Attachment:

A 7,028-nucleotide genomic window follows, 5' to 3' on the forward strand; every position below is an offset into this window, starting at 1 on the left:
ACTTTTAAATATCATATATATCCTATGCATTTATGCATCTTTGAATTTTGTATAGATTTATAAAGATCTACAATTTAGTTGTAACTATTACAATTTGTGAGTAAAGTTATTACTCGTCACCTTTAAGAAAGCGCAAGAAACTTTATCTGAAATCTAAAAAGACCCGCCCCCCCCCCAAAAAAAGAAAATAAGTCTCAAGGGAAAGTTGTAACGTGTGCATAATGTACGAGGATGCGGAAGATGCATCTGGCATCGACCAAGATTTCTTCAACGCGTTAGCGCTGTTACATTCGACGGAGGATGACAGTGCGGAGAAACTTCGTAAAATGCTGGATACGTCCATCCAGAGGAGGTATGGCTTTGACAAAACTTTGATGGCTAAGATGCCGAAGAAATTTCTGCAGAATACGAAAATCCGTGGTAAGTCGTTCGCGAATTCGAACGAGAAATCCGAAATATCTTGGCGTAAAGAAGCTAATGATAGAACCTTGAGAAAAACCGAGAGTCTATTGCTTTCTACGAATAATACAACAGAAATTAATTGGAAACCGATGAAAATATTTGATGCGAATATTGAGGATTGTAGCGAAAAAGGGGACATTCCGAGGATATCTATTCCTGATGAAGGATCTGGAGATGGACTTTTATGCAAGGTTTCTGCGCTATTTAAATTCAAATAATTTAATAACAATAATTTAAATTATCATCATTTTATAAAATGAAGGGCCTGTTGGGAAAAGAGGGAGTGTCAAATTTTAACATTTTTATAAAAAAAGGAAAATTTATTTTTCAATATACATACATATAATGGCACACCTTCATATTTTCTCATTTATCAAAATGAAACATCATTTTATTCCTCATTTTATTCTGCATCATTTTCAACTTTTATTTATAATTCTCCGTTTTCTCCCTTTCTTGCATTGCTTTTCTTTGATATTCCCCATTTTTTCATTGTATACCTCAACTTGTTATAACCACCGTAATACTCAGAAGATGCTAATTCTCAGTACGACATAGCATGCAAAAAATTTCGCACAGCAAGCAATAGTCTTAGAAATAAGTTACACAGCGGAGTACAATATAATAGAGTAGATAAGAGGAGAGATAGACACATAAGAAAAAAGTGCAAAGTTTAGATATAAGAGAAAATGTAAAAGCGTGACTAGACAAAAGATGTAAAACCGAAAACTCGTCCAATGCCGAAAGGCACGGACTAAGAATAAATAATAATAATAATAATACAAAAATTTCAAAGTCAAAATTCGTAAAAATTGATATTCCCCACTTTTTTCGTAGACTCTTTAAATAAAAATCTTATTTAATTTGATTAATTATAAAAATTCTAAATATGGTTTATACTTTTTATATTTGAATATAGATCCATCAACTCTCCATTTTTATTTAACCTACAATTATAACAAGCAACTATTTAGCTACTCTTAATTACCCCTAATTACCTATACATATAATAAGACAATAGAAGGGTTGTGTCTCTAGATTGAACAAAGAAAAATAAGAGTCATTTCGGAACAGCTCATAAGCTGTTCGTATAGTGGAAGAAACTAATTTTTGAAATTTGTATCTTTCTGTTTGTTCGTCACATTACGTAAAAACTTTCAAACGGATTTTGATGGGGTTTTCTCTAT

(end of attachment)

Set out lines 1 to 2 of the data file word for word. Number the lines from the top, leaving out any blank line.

A 7,028-nucleotide genomic window follows, 5' to 3' on the forward strand; every position below is an offset into this window, starting at 1 on the left:
ACTTTTAAATATCATATATATCCTATGCATTTATGCATCTTTGAATTTTGTATAGATTTATAAAGATCTACAATTTAGTTGTAACTATTACAATTTGTGAGTAAAGTTATTACTCGTCACCTTTAAGAAAGCGCAAGAAACTTTATCTGAAATCTAAAAAGACCCGCCCCCCCCCCAAAAAAAGAAAATAAGTCTCAAGGGAAAGTTGTAACGTGTGCATAATGTACGAGGATGCGGAAGATGCATCTGGCATCGACCAAGATTTCTTCAACGCGTTAGCGCTGTTACATTCGACGGAGGATGACAGTGCGGAGAAACTTCGTAAAATGCTGGATACGTCCATCCAGAGGAGGTATGGCTTTGACAAAACTTTGATGGCTAAGATGCCGAAGAAATTTCTGCAGAATACGAAAATCCGTGGTAAGTCGTTCGCGAATTCGAACGAGAAATCCGAAATATCTTGGCGTAAAGAAGCTAATGATAGAACCTTGAGAAAAACCGAGAGTCTATTGCTTTCTACGAATAATACAACAGAAATTAATTGGAAACCGATGAAAATATTTGATGCGAATATTGAGGATTGTAGCGAAAAAGGGGACATTCCGAGGATATCTATTCCTGATGAAGGATCTGGAGATGGACTTTTATGCAAGGTTTCTGCGCTATTTAAATTCAAATAATTTAATAACAATAATTTAAATTATCATCATTTTATAAAATGAAGGGCCTGTTGGGAAAAGAGGGAGTGTCAAATTTTAACATTTTTATAAAAAAAGGAAAATTTATTTTTCAATATACATACATATAATGGCACACCTTCATATTTTCTCATTTATCAAAATGAAACATCATTTTATTCCTCATTTTATTCTGCATCATTTTCAACTTTTATTTATAATTCTCCGTTTTCTCCCTTTCTTGCATTGCTTTTCTTTGATATTCCCCATTTTTTCATTGTATACCTCAACTTGTTATAACCACCGTAATACTCAGAAGATGCTAATTCTCAGTACGACATAGCATGCAAAAAATTTCGCACAGCAAGCAATAGTCTTAGAAATAAGTTACACAGCGGAGTACAATATAATAGAGTAGATAAGAGGAGAGATAGACACATAAGAAAAAAGTGCAAAGTTTAGATATAAGAGAAAATGTAAAAGCGTGACTAGACAAAAGATGTAAAACCGAAAACTCGTCCAATGCCGAAAGGCACGGACTAAGAATAAATAATAATAATAATAATACAAAAATTTCAAAGTCAAAATTCGTAAAAATTGATATTCCCCACTTTTTTCGTAGACTCTTTAAATAAAAATCTTATTTAATTTGATTAATTATAAAAATTCTAAATATGGTTTATACTTTTTATATTTGAATATAGATCCATCAACTCTCCATTTTTATTTAACCTACAATTATAACAAGCAACTATTTAGCTACTCTTAATTACCCCTAATTACCTATACATATAATAAGACAATAGAAGGGTTGTGTCTCTAGATTGAACAAAGAAAAATAAGAGTCATTTCGGAACAGCTCATAAGCTGTTCGTATAGTGGAAGAAACTAATTTTTGAAATTTGTATCTTTCTGTTTGTTCGTCACATTACGTAAAAACTTTCAAACGGATTTTGATGGGGTTTTCTCTAT